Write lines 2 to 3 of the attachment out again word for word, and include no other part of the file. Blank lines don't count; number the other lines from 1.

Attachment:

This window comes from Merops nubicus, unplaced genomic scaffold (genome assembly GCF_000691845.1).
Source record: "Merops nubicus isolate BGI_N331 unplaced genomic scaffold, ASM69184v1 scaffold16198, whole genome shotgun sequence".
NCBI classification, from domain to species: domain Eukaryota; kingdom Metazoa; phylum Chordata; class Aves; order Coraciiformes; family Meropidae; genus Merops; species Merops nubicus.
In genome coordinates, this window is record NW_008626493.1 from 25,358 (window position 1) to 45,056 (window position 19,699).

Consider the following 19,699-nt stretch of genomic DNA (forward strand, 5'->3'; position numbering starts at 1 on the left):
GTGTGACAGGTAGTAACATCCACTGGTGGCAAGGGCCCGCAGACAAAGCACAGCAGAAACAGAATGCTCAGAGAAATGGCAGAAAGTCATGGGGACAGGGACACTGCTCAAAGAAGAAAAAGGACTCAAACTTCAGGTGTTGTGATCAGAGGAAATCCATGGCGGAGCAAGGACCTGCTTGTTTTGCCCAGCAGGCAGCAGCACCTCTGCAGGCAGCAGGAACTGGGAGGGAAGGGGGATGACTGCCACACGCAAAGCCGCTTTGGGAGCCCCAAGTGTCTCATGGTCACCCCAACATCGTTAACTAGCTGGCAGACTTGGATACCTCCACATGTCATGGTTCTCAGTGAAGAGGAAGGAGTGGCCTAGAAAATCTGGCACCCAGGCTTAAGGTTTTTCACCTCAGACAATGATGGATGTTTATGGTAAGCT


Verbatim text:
Source record: "Merops nubicus isolate BGI_N331 unplaced genomic scaffold, ASM69184v1 scaffold16198, whole genome shotgun sequence".
NCBI classification, from domain to species: domain Eukaryota; kingdom Metazoa; phylum Chordata; class Aves; order Coraciiformes; family Meropidae; genus Merops; species Merops nubicus.